Here's another one of those film hits now. Taken from the animated family film Footrot Flats: The Dog's Tale (which I saw at the movies when it was released in 1987), "Slice Of Heaven" was the Australian breakthrough for New Zealand singer Dave Dobbyn, who'd previously been a member of Th' Dudes and DD Smash. And what a breakthrough it was - a four-week number 1 hit that ended the year as 1987's fourth biggest single. 
A huge part of the appeal of "Slice Of Heaven" came from its incorporation of two elements: 1) the Japanese flute that opens the track and 2) the backing vocals of Pacific Islands vocal group Herbs - both of which gave the cute pop song that extra bit of oomph. Although Dave never returned to the ARIA top 50 - coming closest with the follow-up single - "Slice Of Heaven" has lived on thanks to its use in New Zealand tourism ads and being a regular inclusion on retro playlists on music TV.




Next week: the best version of one of the most-covered songs of all time and a remake of a song that wasn't even a year old. Plus, the Queen Of Pop goes Latin.


Back to: Apr 19, 1987 <<<<<<<<<<<<<  GO  >>>>>>>>>>>>> Forward to: May 3, 1987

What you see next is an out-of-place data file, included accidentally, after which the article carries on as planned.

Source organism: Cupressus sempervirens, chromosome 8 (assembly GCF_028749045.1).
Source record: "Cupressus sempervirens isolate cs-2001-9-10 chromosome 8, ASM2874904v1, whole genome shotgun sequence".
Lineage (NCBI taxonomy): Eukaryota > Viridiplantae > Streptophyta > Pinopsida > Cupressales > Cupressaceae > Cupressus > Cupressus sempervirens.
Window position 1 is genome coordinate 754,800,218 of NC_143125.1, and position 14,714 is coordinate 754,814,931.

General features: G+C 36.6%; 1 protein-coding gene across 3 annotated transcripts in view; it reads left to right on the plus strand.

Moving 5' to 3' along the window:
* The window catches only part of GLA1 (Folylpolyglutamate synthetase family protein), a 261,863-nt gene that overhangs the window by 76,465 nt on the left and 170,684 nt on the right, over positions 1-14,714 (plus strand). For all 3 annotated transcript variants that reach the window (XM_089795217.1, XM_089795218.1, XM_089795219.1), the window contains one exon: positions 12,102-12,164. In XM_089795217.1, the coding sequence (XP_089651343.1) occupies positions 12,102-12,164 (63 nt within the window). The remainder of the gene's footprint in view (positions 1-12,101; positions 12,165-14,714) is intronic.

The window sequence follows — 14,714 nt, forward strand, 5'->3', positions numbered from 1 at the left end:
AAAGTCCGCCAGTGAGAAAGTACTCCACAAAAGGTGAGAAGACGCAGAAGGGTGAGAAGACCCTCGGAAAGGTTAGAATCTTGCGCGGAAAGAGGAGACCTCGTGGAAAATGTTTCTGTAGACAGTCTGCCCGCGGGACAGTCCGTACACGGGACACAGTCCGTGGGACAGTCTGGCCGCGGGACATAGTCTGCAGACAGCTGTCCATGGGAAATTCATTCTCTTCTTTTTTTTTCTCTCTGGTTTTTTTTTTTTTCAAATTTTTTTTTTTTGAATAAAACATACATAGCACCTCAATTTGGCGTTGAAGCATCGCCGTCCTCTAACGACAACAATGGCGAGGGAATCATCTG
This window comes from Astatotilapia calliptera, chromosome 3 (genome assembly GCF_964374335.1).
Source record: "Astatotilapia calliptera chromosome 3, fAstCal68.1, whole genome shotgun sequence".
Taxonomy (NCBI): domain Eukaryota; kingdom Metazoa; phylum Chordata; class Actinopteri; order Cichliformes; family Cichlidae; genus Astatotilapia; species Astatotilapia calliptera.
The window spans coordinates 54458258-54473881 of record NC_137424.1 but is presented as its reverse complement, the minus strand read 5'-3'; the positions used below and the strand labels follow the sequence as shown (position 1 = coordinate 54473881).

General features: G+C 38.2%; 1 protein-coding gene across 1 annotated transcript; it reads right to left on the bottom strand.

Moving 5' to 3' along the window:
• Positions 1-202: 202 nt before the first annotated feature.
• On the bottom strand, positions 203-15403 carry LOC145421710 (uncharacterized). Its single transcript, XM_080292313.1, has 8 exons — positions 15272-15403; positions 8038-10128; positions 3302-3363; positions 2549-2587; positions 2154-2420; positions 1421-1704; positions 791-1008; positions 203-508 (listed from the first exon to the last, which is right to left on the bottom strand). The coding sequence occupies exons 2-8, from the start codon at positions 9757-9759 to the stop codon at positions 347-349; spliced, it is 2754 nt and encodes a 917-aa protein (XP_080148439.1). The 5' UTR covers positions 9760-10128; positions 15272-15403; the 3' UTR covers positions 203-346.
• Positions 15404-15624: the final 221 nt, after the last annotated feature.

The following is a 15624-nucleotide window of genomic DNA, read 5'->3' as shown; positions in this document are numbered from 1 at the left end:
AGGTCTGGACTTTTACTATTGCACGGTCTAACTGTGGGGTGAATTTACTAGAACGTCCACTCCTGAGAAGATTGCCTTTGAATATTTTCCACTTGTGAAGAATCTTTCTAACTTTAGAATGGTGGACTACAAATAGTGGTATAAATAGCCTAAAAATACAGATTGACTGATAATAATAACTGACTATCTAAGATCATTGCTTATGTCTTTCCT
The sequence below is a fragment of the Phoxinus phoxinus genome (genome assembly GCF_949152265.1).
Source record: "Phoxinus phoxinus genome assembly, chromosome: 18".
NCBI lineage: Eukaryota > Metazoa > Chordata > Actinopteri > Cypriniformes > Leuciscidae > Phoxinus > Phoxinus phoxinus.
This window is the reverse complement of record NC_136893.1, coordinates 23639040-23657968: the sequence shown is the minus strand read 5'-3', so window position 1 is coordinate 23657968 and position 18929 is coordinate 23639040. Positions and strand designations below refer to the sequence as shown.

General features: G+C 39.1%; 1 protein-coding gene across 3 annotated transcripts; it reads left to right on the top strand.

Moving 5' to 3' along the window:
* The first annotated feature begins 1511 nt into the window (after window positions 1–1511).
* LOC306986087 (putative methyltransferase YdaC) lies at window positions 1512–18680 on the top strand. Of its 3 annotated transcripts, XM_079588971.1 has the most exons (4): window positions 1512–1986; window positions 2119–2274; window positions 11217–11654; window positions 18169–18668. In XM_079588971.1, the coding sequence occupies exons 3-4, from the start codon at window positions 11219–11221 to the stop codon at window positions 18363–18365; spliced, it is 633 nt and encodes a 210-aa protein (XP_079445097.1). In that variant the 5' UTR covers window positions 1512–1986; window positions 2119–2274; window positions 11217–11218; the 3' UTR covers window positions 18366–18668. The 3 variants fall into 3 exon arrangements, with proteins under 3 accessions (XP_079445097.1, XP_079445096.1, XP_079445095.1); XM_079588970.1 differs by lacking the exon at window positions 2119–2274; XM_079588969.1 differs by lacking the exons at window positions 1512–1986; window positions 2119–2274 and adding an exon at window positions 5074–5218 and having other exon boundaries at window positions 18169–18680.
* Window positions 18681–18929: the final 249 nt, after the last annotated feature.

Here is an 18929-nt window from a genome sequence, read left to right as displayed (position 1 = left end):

3 comments:

  1. The Mandy song always sounded to me like it could have been Bananarama. She looks like the poster girl for anorexia in the video, and not even those shoulder pads or dragged-backwards-through-a-bush big hair can hide it.

    I thought I read on a forum (so it must be true) that the SAW credit on 'Heartache' was just used as a marketing technique, and they didn't actually have anything to do with the record.

    My favourite bit of 'Big Love' was the female-sounding gasps.

    Somehow, 'Slice of Heaven' sounds distinctively Kiwi; I guess due to the Maori backing vocalists. I assumed that was a singer rather than a Japanese flute!

    ReplyDelete
  2. Just asking Gav are you gonna be posting the charts to pre-July 1983?

    ReplyDelete
    Replies
    1. There weren't any printed ARIA charts before that date unfortunately.

      Delete